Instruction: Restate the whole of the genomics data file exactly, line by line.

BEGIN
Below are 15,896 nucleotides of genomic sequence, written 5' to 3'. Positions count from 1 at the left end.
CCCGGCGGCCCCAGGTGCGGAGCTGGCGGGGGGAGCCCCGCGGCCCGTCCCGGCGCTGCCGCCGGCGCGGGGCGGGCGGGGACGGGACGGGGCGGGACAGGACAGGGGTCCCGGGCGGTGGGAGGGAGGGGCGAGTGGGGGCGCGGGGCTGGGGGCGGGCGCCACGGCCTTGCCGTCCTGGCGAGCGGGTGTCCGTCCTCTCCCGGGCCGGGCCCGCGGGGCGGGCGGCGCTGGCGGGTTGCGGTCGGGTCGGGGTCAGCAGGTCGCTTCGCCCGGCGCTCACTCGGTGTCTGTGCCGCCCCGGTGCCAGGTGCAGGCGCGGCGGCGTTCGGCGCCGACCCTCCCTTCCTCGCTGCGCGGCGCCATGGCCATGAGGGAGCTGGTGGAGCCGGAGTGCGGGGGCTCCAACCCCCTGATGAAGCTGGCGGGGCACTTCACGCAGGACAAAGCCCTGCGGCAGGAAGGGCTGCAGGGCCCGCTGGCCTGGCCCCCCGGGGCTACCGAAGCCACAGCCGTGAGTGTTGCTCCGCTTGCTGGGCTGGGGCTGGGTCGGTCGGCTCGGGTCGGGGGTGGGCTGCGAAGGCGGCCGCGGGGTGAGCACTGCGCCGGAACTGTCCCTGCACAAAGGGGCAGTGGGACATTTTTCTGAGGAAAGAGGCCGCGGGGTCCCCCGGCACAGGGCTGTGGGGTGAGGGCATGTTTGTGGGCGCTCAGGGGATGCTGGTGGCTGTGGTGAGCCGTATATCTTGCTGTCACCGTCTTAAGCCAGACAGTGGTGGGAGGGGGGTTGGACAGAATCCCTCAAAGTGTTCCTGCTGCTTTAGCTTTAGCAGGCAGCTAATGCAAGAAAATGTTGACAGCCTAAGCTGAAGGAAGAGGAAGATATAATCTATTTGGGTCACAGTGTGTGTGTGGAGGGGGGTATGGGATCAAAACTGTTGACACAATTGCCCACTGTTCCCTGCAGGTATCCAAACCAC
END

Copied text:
Below are 15,896 nucleotides of genomic sequence, written 5' to 3'. Positions count from 1 at the left end.
CCCGGCGGCCCCAGGTGCGGAGCTGGCGGGGGGAGCCCCGCGGCCCGTCCCGGCGCTGCCGCCGGCGCGGGGCGGGCGGGGACGGGACGGGGCGGGACAGGACAGGGGTCCCGGGCGGTGGGAGGGAGGGGCGAGTGGGGGCGCGGGGCTGGGGGCGGGCGCCACGGCCTTGCCGTCCTGGCGAGCGGGTGTCCGTCCTCTCCCGGGCCGGGCCCGCGGGGCGGGCGGCGCTGGCGGGTTGCGGTCGGGTCGGGGTCAGCAGGTCGCTTCGCCCGGCGCTCACTCGGTGTCTGTGCCGCCCCGGTGCCAGGTGCAGGCGCGGCGGCGTTCGGCGCCGACCCTCCCTTCCTCGCTGCGCGGCGCCATGGCCATGAGGGAGCTGGTGGAGCCGGAGTGCGGGGGCTCCAACCCCCTGATGAAGCTGGCGGGGCACTTCACGCAGGACAAAGCCCTGCGGCAGGAAGGGCTGCAGGGCCCGCTGGCCTGGCCCCCCGGGGCTACCGAAGCCACAGCCGTGAGTGTTGCTCCGCTTGCTGGGCTGGGGCTGGGTCGGTCGGCTCGGGTCGGGGGTGGGCTGCGAAGGCGGCCGCGGGGTGAGCACTGCGCCGGAACTGTCCCTGCACAAAGGGGCAGTGGGACATTTTTCTGAGGAAAGAGGCCGCGGGGTCCCCCGGCACAGGGCTGTGGGGTGAGGGCATGTTTGTGGGCGCTCAGGGGATGCTGGTGGCTGTGGTGAGCCGTATATCTTGCTGTCACCGTCTTAAGCCAGACAGTGGTGGGAGGGGGGTTGGACAGAATCCCTCAAAGTGTTCCTGCTGCTTTAGCTTTAGCAGGCAGCTAATGCAAGAAAATGTTGACAGCCTAAGCTGAAGGAAGAGGAAGATATAATCTATTTGGGTCACAGTGTGTGTGTGGAGGGGGGTATGGGATCAAAACTGTTGACACAATTGCCCACTGTTCCCTGCAGGTATCCAAACCAC